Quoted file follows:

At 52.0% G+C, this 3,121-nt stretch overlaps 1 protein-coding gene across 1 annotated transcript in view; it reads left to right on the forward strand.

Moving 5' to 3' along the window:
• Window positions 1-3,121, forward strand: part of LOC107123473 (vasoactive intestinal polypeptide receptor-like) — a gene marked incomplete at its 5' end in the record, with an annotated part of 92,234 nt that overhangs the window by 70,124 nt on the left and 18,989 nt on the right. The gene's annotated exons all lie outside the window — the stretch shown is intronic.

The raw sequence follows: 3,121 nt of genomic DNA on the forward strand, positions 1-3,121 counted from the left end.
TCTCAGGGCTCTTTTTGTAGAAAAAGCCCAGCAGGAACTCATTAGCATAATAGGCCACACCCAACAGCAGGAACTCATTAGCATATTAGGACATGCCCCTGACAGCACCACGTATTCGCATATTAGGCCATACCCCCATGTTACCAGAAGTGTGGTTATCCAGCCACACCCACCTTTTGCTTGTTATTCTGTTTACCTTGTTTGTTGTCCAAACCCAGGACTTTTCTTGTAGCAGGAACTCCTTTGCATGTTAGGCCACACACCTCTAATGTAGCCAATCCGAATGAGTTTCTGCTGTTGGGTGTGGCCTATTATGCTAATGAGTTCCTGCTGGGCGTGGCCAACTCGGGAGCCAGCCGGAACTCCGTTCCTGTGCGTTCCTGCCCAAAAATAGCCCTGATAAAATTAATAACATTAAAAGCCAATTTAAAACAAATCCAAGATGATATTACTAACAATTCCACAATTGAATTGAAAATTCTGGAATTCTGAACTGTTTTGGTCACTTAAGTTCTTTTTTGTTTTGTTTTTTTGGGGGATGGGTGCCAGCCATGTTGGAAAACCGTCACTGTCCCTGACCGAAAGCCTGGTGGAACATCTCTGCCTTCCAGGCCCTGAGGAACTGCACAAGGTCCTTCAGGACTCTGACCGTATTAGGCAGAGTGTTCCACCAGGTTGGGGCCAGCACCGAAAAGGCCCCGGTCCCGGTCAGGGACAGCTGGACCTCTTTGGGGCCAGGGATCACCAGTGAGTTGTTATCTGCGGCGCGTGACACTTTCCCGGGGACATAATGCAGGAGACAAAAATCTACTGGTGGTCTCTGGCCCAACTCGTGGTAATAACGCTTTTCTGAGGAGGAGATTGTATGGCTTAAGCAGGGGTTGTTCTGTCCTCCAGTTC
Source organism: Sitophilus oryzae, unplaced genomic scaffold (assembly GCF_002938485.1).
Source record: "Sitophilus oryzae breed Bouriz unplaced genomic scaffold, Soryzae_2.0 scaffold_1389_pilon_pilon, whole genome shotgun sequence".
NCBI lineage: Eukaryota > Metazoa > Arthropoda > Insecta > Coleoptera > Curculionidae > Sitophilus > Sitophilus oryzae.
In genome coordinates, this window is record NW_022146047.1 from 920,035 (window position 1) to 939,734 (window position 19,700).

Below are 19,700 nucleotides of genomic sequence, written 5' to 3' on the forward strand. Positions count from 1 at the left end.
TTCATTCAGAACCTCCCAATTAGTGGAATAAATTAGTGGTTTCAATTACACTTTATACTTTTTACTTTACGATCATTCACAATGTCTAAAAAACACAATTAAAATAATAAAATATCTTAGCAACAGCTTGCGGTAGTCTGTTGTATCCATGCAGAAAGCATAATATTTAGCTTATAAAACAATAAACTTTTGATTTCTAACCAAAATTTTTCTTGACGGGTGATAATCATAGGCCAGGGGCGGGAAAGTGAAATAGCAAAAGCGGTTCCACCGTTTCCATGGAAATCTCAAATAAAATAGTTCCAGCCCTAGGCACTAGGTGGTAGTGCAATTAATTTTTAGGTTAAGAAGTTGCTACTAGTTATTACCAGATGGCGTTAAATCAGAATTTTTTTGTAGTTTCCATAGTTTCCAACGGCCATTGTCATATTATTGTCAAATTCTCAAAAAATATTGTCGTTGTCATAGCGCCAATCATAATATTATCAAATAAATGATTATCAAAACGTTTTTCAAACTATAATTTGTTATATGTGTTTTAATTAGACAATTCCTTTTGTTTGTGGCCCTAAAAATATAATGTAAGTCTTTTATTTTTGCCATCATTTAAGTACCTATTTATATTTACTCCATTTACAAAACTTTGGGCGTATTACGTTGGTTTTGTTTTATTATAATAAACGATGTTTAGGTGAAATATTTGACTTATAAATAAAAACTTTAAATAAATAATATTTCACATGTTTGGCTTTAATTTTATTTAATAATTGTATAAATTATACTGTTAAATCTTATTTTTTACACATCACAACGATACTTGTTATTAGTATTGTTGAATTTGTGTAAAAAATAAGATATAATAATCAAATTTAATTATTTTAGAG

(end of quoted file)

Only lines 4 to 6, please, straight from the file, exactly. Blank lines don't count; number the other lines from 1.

The raw sequence follows: 3,121 nt of genomic DNA on the forward strand, positions 1-3,121 counted from the left end.
TCTCAGGGCTCTTTTTGTAGAAAAAGCCCAGCAGGAACTCATTAGCATAATAGGCCACACCCAACAGCAGGAACTCATTAGCATATTAGGACATGCCCCTGACAGCACCACGTATTCGCATATTAGGCCATACCCCCATGTTACCAGAAGTGTGGTTATCCAGCCACACCCACCTTTTGCTTGTTATTCTGTTTACCTTGTTTGTTGTCCAAACCCAGGACTTTTCTTGTAGCAGGAACTCCTTTGCATGTTAGGCCACACACCTCTAATGTAGCCAATCCGAATGAGTTTCTGCTGTTGGGTGTGGCCTATTATGCTAATGAGTTCCTGCTGGGCGTGGCCAACTCGGGAGCCAGCCGGAACTCCGTTCCTGTGCGTTCCTGCCCAAAAATAGCCCTGATAAAATTAATAACATTAAAAGCCAATTTAAAACAAATCCAAGATGATATTACTAACAATTCCACAATTGAATTGAAAATTCTGGAATTCTGAACTGTTTTGGTCACTTAAGTTCTTTTTTGTTTTGTTTTTTTGGGGGATGGGTGCCAGCCATGTTGGAAAACCGTCACTGTCCCTGACCGAAAGCCTGGTGGAACATCTCTGCCTTCCAGGCCCTGAGGAACTGCACAAGGTCCTTCAGGACTCTGACCGTATTAGGCAGAGTGTTCCACCAGGTTGGGGCCAGCACCGAAAAGGCCCCGGTCCCGGTCAGGGACAGCTGGACCTCTTTGGGGCCAGGGATCACCAGTGAGTTGTTATCTGCGGCGCGTGACACTTTCCCGGGGACATAATGCAGGAGACAAAAATCTACTGGTGGTCTCTGGCCCAACTCGTGGTAATAACGCTTTTCTGAGGAGGAGATTGTATGGCTTAAGCAGGGGTTGTTCTGTCCTCCAGTTC
Source organism: Sitophilus oryzae, unplaced genomic scaffold (assembly GCF_002938485.1).